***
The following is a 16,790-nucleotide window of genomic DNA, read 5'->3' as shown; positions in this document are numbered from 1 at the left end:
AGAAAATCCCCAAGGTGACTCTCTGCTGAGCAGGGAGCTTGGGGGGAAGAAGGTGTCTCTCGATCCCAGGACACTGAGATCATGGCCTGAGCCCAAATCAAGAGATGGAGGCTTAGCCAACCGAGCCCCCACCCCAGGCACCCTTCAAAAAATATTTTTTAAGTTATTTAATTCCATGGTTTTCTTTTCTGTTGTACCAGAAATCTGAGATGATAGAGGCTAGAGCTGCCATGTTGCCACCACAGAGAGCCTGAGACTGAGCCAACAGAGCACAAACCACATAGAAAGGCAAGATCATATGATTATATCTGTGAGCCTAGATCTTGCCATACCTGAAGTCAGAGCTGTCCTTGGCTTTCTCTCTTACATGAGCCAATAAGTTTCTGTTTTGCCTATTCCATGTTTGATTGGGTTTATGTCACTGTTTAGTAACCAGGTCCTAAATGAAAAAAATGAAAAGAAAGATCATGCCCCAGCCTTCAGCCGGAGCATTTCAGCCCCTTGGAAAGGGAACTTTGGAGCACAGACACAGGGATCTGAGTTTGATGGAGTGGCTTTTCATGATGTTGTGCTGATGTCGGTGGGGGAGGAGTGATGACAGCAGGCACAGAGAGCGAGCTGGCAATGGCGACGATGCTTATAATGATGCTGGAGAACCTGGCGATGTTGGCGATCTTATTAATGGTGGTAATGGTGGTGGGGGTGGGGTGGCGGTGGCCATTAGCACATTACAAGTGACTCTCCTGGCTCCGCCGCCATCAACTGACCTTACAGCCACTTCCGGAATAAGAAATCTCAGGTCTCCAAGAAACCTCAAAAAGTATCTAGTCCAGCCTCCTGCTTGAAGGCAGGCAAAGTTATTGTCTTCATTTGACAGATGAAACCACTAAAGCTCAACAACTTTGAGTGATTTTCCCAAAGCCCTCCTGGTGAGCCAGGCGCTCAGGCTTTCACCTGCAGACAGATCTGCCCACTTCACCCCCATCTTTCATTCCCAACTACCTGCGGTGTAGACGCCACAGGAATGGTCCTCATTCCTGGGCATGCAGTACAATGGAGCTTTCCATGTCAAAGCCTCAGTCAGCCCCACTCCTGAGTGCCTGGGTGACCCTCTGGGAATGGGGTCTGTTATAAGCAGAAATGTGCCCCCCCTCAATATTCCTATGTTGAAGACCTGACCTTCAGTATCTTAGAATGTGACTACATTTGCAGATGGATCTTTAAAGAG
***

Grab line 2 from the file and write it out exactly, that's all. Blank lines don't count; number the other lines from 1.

AGAAAATCCCCAAGGTGACTCTCTGCTGAGCAGGGAGCTTGGGGGGAAGAAGGTGTCTCTCGATCCCAGGACACTGAGATCATGGCCTGAGCCCAAATCAAGAGATGGAGGCTTAGCCAACCGAGCCCCCACCCCAGGCACCCTTCAAAAAATATTTTTTAAGTTATTTAATTCCATGGTTTTCTTTTCTGTTGTACCAGAAATCTGAGATGATAGAGGCTAGAGCTGCCATGTTGCCACCACAGAGAGCCTGAGACTGAGCCAACAGAGCACAAACCACATAGAAAGGCAAGATCATATGATTATATCTGTGAGCCTAGATCTTGCCATACCTGAAGTCAGAGCTGTCCTTGGCTTTCTCTCTTACATGAGCCAATAAGTTTCTGTTTTGCCTATTCCATGTTTGATTGGGTTTATGTCACTGTTTAGTAACCAGGTCCTAAATGAAAAAAATGAAAAGAAAGATCATGCCCCAGCCTTCAGCCGGAGCATTTCAGCCCCTTGGAAAGGGAACTTTGGAGCACAGACACAGGGATCTGAGTTTGATGGAGTGGCTTTTCATGATGTTGTGCTGATGTCGGTGGGGGAGGAGTGATGACAGCAGGCACAGAGAGCGAGCTGGCAATGGCGACGATGCTTATAATGATGCTGGAGAACCTGGCGATGTTGGCGATCTTATTAATGGTGGTAATGGTGGTGGGGGTGGGGTGGCGGTGGCCATTAGCACATTACAAGTGACTCTCCTGGCTCCGCCGCCATCAACTGACCTTACAGCCACTTCCGGAATAAGAAATCTCAGGTCTCCAAGAAACCTCAAAAAGTATCTAGTCCAGCCTCCTGCTTGAAGGCAGGCAAAGTTATTGTCTTCATTTGACAGATGAAACCACTAAAGCTCAACAACTTTGAGTGATTTTCCCAAAGCCCTCCTGGTGAGCCAGGCGCTCAGGCTTTCACCTGCAGACAGATCTGCCCACTTCACCCCCATCTTTCATTCCCAACTACCTGCGGTGTAGACGCCACAGGAATGGTCCTCATTCCTGGGCATGCAGTACAATGGAGCTTTCCATGTCAAAGCCTCAGTCAGCCCCACTCCTGAGTGCCTGGGTGACCCTCTGGGAATGGGGTCTGTTATAAGCAGAAATGTGCCCCCCCTCAATATTCCTATGTTGAAGACCTGACCTTCAGTATCTTAGAATGTGACTACATTTGCAGATGGATCTTTAAAGAG